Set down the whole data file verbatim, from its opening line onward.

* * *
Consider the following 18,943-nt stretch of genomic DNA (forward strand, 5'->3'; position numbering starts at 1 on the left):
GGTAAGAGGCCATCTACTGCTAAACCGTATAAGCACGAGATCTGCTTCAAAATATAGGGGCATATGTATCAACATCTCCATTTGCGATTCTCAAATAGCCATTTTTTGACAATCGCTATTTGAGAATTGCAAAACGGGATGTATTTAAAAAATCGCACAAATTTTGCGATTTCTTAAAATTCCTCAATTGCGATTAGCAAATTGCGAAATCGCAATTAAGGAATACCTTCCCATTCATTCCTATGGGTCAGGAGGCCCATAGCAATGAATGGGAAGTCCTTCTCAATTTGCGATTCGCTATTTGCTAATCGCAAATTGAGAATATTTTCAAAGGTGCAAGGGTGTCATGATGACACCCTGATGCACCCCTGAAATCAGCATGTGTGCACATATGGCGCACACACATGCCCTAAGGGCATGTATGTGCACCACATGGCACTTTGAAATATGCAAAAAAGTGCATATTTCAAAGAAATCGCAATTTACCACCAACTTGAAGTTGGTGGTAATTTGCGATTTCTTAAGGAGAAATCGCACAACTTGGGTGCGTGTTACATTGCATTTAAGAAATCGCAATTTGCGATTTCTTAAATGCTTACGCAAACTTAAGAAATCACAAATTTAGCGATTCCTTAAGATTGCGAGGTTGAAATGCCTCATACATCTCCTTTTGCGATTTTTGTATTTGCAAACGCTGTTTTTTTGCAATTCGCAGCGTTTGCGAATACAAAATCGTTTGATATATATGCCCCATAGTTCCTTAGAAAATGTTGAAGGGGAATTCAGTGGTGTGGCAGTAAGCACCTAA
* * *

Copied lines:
Consider the following 18,943-nt stretch of genomic DNA (forward strand, 5'->3'; position numbering starts at 1 on the left):
GGTAAGAGGCCATCTACTGCTAAACCGTATAAGCACGAGATCTGCTTCAAAATATAGGGGCATATGTATCAACATCTCCATTTGCGATTCTCAAATAGCCATTTTTTGACAATCGCTATTTGAGAATTGCAAAACGGGATGTATTTAAAAAATCGCACAAATTTTGCGATTTCTTAAAATTCCTCAATTGCGATTAGCAAATTGCGAAATCGCAATTAAGGAATACCTTCCCATTCATTCCTATGGGTCAGGAGGCCCATAGCAATGAATGGGAAGTCCTTCTCAATTTGCGATTCGCTATTTGCTAATCGCAAATTGAGAATATTTTCAAAGGTGCAAGGGTGTCATGATGACACCCTGATGCACCCCTGAAATCAGCATGTGTGCACATATGGCGCACACACATGCCCTAAGGGCATGTATGTGCACCACATGGCACTTTGAAATATGCAAAAAAGTGCATATTTCAAAGAAATCGCAATTTACCACCAACTTGAAGTTGGTGGTAATTTGCGATTTCTTAAGGAGAAATCGCACAACTTGGGTGCGTGTTACATTGCATTTAAGAAATCGCAATTTGCGATTTCTTAAATGCTTACGCAAACTTAAGAAATCACAAATTTAGCGATTCCTTAAGATTGCGAGGTTGAAATGCCTCATACATCTCCTTTTGCGATTTTTGTATTTGCAAACGCTGTTTTTTTGCAATTCGCAGCGTTTGCGAATACAAAATCGTTTGATATATATGCCCCATAGTTCCTTAGAAAATGTTGAAGGGGAATTCAGTGGTGTGGCAGTAAGCACCTAA